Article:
For an equitable society there should generally be a balance between points of view, regardless of the inherent characteristics of each individual. The anti-discrimination legislation protects inherent characteristics, i.e. those inviolable characteristic which are often related to physical attributes like gender, sexuality, disability etc, which are either impossible to change, or where a change would result in harm to the person who has them.


Religious views are opinions. An individual is not born with a faith, but instead choses a faith, either by family indoctrination through child rearing, or later in life when the individual choses membership of a faith of their own volition. People often change religions. Indeed, religions structurally are geared up to proselytise new members into their organisation. Whilst individuals often create a lifestyle consistent with beliefs that are strongly held, but those beliefs are just chosen opinions. 


The protection of inherent characteristics promotes a healthy debate on issues, where people opinions are canvassed. Opinions can often change, and in a democratic country opinion are open to a diverse range of perspectives and stances, each of which can be challenge in respectful debate. In order for a debate to be fair, each side of the argument and each opinion is given an equal opportunity to be voiced.


This proposed Bill dramatically changes the purpose scope of the legislation from a piece of legislation that protects inherent characteristics, to one that attempts to pre-emptively settle debate by providing protection to only one set of opinions, i.e. a religious viewpoint.






a) PROPOSED LEGISLATION – The protection [Anti-Discrimination Amendment (Religious Freedoms and Equality) Bill 2020 (NSW), [1] – 22N(9)] of “religious ethos” organisations, and those organisations established to propagate a religion, is problematic. 




This proposed Bill intends to give the same protections previously given to individuals to organisations (regardless of whether those organisations are closely associated with that belief). The High Court has been sceptical as to whether human rights are applicable to corporations, as demonstrated in their reluctance to approve of a corporation’s right of privacy [ABC v Lenah Game Meats Pty Ltd [2001] HCA 63; Victoria Park Racing and Recreation Grounds Co Ltd v Taylor [1937] HCA 45; (1937) 58 CLR 479].


The question should be asked whether religious corporations need this added personal human rights protection. The current assistance given to religious bodies to run their organisation is considerable. This can be in the form of taxation exemptions, i.e. the exemption to religious institutions from land tax [Land Tax Management Act 1956 (NSW), s10], to state-based criminal sanctions, i.e. those obstructing a member of the clergy from conducting their duties face criminal sanctions [Crimes Act 1900 (NSW), 56]




Most secular organisations, including all LGBTIQ+ advocacy bodies handle incorporation issues via the generic legislation [Associations Incorporation Act 2009 (NSW)]. This legislation redresses wrongs to the organisation via civil means, not criminal sanctions. In contrast, religious organisations often have individual legislation specifically tailored to their church incorporation and special legislation protecting their organisational and financial interests, placing these organisations in a favoured position. An example of this is the Anglican church, which has a piece of legislation organising its incorporation [Anglican Church of Australia (Bodies Corporate) Act 1938 (NSW)], one piece of legislation protecting its general property, finances and trust property [Anglican Church of Australia Trust Property Act 1917 (NSW)] and another piece of legislation protecting its activities [Anglican Church of Australia Act 1976 (NSW)] with even criminal sanctions, e.g. for an inappropriate use of the association’s name or falsely claiming to be associated with the organisation [Anglican Church of Australia Act 1976 (NSW), s6].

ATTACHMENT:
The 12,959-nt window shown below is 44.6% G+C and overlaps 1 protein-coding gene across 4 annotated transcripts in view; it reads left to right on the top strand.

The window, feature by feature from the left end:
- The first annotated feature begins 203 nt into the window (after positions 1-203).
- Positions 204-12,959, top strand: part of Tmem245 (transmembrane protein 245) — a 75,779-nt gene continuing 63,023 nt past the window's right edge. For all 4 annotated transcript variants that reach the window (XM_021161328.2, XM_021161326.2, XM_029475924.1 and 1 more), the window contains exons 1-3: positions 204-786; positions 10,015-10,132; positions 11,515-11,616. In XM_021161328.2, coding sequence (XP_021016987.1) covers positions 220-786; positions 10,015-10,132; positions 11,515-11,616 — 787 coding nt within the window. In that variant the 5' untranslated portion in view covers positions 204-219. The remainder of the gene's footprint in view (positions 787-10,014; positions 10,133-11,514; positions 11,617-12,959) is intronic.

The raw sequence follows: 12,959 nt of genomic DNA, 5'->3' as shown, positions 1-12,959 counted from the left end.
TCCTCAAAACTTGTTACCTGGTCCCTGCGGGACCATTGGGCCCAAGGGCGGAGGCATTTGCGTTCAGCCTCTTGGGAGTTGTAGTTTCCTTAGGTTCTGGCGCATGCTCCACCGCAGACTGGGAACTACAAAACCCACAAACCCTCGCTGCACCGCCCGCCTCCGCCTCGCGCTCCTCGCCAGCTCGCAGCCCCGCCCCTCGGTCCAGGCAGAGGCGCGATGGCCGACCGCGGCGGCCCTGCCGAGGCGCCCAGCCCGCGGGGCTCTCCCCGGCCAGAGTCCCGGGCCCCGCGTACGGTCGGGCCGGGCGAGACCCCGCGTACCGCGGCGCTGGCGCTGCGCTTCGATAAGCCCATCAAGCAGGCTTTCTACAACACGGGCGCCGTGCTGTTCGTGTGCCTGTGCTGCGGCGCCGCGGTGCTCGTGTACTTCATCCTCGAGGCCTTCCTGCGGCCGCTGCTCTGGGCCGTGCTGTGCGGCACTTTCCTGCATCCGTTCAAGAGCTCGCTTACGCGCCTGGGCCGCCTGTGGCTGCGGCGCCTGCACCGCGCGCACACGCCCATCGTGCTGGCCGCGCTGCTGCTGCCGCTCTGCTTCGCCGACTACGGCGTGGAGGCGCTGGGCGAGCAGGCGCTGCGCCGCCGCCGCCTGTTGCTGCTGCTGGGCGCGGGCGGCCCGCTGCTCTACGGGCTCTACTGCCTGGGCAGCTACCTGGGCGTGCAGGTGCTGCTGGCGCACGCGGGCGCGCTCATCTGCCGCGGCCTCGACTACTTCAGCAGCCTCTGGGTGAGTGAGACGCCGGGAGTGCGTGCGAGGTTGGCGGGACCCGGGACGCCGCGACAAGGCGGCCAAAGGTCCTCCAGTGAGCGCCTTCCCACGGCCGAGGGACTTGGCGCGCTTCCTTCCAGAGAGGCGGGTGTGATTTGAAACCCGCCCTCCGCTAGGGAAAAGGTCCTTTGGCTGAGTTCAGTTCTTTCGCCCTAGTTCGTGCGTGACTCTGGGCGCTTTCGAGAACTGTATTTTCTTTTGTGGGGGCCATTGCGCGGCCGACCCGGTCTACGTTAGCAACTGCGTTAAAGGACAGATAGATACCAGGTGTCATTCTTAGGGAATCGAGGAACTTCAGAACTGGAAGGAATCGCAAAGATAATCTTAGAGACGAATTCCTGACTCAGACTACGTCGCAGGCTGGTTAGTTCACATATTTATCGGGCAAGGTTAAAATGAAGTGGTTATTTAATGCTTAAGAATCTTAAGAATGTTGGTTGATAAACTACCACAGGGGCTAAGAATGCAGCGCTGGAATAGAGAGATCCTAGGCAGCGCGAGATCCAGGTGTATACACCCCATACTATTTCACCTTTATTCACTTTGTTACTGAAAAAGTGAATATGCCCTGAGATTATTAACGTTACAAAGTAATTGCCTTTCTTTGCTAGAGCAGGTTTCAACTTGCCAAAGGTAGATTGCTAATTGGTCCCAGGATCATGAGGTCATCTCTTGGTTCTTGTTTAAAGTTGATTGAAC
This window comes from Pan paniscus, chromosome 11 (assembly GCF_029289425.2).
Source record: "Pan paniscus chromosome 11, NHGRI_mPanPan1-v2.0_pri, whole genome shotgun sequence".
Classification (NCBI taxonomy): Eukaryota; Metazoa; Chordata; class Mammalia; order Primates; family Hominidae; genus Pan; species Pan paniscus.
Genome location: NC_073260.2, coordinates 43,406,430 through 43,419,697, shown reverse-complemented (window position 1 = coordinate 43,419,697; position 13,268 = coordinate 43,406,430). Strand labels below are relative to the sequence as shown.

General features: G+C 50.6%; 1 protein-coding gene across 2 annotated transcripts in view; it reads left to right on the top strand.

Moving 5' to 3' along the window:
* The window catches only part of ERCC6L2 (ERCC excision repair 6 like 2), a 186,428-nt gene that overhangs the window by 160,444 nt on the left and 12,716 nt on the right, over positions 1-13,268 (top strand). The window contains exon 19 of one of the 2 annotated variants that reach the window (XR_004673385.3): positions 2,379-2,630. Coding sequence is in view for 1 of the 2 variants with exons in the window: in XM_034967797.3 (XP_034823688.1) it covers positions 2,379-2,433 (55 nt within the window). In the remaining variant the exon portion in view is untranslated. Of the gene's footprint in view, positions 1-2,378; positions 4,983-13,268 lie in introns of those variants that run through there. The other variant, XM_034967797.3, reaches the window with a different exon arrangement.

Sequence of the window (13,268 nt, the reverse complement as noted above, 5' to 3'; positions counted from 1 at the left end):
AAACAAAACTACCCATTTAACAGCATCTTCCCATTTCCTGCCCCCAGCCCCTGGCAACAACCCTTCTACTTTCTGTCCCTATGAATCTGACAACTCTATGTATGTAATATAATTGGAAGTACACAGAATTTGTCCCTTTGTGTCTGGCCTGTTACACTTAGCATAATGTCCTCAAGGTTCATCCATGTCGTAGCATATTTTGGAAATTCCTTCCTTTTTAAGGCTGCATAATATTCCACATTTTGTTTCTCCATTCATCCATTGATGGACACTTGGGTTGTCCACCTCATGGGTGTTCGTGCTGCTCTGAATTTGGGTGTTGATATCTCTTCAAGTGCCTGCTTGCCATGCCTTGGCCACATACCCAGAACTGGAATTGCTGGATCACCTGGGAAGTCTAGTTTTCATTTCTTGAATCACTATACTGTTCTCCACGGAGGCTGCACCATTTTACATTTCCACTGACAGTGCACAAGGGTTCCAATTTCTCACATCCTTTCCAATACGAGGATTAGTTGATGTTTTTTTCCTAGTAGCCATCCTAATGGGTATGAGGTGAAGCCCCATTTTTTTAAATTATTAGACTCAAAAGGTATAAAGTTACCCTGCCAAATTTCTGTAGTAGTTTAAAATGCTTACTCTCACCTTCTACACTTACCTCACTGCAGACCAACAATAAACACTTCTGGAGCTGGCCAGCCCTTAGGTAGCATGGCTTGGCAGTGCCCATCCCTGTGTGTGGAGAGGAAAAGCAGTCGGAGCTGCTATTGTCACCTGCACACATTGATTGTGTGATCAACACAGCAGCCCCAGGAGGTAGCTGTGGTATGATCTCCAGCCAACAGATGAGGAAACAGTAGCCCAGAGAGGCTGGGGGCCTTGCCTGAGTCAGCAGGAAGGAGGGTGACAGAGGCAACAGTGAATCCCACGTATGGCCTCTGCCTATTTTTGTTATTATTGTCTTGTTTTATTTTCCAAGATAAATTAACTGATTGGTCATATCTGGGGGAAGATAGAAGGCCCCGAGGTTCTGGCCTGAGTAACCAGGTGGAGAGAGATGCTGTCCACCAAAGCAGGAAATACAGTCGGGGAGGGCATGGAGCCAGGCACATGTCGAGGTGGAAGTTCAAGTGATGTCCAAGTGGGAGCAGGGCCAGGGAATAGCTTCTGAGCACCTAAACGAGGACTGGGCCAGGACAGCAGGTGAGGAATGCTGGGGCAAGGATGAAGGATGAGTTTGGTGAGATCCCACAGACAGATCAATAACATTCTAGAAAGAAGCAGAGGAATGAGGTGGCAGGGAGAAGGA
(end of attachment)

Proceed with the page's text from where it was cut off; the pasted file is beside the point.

ILGA Oceania is not convinced of the need for any protections against religious discrimination in the current NSW anti-discrimination legislation. Religious bodies and religious practitioners are already amply protected, whilst the LGBTIQ+ community is not. The proposed Bill ignores this disparity and even exacerbate the already unequal treatment between of LGBTIQ+ people and religious interests. The proposed Bill’s treatment of religious opinion as inherent characteristics also raises issues of how free speech is going to be affected, especially if laws related to inherent characteristics, such as LGBTIQ+ rights, are going to be debated.  Indeed, the sheer breadth of the proposed Bill, i.e. incongruously extending traditionally personal rights to religious corporations (bodies already adequately protected under NSW law) could magnify the problem. ILGA Oceania is concerned that providing protection to already well-protected organisations, known for advocating against LGBTIQ+ rights, could create enough inequality in the ‘playing field’ to put a stop to the traditionally slow pace of LGBTIQ+ rights reform and could even set Australia’s LGBTIQ+ rights progress back many decades.  




The  Anti-Discrimination Amendment (Religious Freedoms and Equality) Bill 2020 (NSW) is not aligned with ILGA Oceania’s commitment to social justice, regardless of any individual or group characteristics, including sex, gender, gender identity, gender expression, sexual orientation, sex characteristics, race, age, disability, ability, socio-economic status, national origin, religion, ethnicity, and historical, cultural and geographic experiences.


Religious bodies and religious practitioners are already amply protected in the NSW state and federal legislation, especially compared to the relatively unprotected LGBTIQ+ community. This proposed Bill exacerbates already unequal treatment. ILGA Oceania raises concerns over how the proposed Bill’s treatment of religious opinion as inherent characteristics may impact on freedom of speech. ILGA Oceania is also concerned at the proposed Bill’s attempts to extend personal rights to religious corporations.


Therefore, ILGA Oceania opposes this Bill.